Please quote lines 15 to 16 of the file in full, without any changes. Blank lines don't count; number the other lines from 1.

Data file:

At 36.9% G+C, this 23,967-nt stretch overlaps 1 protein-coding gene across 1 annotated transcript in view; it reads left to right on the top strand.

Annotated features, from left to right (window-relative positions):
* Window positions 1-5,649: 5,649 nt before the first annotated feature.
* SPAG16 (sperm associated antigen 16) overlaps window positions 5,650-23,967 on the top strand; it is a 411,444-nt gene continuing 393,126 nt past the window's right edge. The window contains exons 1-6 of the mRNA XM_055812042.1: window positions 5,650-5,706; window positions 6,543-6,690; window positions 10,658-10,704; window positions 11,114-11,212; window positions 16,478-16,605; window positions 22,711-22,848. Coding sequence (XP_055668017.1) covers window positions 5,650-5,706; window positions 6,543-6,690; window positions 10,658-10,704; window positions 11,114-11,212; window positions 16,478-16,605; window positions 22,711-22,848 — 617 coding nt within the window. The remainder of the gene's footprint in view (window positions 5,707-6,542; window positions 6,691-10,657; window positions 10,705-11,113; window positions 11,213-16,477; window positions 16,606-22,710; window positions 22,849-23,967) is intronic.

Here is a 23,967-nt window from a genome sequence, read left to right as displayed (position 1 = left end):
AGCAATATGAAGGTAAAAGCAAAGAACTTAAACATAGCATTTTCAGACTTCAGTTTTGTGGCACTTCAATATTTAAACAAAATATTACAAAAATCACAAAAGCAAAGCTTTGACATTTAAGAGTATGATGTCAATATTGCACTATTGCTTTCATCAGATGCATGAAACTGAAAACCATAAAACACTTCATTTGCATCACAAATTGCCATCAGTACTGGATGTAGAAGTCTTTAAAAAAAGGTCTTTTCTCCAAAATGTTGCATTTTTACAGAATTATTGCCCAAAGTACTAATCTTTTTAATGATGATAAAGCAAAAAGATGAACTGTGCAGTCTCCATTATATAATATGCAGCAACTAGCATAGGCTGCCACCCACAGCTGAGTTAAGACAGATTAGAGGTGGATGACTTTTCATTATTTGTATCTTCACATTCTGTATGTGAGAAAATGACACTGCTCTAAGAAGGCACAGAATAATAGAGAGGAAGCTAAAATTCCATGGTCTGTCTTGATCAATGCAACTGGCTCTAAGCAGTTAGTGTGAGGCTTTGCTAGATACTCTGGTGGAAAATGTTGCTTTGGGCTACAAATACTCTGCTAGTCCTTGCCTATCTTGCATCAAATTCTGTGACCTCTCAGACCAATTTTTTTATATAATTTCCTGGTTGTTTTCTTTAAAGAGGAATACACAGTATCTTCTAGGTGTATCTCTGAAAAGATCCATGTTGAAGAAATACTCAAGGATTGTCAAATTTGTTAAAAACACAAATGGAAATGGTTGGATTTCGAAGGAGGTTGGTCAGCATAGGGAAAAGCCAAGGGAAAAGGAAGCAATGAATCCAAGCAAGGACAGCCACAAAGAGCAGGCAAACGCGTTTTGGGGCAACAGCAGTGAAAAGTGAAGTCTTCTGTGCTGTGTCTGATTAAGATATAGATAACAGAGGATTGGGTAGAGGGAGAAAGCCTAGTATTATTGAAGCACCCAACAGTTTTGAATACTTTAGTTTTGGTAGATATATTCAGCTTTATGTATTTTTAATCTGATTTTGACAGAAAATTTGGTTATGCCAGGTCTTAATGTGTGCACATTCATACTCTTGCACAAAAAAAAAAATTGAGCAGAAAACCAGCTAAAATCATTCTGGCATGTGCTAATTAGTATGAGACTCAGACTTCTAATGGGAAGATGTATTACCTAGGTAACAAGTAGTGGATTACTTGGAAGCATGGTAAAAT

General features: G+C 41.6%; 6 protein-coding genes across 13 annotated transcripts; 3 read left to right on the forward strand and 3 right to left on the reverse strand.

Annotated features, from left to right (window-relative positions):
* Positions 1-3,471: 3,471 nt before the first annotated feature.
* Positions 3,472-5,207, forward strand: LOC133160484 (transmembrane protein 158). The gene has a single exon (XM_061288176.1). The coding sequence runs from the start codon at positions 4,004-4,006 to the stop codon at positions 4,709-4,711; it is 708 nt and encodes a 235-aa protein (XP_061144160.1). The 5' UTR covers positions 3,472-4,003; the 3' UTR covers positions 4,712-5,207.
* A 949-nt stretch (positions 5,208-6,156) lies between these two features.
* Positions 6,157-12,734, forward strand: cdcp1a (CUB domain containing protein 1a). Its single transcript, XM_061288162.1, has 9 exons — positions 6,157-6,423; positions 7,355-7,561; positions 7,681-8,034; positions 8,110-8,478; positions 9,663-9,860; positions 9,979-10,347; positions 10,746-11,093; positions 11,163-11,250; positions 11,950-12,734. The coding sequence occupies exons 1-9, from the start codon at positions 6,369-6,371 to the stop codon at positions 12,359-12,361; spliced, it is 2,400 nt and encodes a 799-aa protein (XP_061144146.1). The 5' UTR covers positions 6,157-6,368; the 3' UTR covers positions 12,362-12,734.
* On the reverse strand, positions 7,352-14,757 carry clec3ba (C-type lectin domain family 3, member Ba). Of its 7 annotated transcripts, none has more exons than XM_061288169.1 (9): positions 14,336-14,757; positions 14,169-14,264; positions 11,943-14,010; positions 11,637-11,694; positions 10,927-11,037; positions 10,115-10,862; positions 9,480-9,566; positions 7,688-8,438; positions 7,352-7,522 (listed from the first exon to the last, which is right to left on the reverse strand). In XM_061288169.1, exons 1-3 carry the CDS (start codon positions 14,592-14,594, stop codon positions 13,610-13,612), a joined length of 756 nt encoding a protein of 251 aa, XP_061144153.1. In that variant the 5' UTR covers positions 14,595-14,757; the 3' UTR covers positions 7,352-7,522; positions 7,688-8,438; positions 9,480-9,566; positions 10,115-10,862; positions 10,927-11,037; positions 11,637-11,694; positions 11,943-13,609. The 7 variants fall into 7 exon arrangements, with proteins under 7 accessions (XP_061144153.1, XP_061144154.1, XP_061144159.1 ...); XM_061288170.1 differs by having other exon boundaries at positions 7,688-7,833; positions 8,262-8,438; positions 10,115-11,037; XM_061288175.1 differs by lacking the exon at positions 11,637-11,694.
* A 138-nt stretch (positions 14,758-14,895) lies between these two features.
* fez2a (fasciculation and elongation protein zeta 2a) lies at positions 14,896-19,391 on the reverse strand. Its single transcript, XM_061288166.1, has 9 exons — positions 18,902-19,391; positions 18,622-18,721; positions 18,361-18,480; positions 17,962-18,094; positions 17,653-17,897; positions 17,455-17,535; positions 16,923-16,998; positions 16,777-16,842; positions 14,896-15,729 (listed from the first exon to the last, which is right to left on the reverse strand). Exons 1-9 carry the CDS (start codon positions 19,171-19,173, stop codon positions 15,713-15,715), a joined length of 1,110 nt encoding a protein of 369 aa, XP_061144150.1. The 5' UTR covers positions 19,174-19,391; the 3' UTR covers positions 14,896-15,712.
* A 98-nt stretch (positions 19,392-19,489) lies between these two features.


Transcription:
* fez2a (fasciculation and elongation protein zeta 2a) lies at positions 14,896-19,391 on the reverse strand. Its single transcript, XM_061288166.1, has 9 exons — positions 18,902-19,391; positions 18,622-18,721; positions 18,361-18,480; positions 17,962-18,094; positions 17,653-17,897; positions 17,455-17,535; positions 16,923-16,998; positions 16,777-16,842; positions 14,896-15,729 (listed from the first exon to the last, which is right to left on the reverse strand). Exons 1-9 carry the CDS (start codon positions 19,171-19,173, stop codon positions 15,713-15,715), a joined length of 1,110 nt encoding a protein of 369 aa, XP_061144150.1. The 5' UTR covers positions 19,174-19,391; the 3' UTR covers positions 14,896-15,712.
* A 98-nt stretch (positions 19,392-19,489) lies between these two features.